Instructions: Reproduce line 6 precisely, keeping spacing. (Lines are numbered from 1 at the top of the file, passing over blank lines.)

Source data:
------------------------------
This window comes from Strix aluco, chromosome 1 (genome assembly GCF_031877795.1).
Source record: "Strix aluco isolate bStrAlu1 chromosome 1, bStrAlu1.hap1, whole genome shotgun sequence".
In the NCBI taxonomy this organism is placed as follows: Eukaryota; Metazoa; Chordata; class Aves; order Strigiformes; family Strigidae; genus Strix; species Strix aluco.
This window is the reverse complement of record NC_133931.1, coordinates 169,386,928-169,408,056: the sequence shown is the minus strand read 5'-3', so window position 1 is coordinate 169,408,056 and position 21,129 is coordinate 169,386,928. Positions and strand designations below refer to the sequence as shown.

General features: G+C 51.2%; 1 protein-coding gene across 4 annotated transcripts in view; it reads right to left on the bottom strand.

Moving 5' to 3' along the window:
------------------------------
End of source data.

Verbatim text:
Moving 5' to 3' along the window: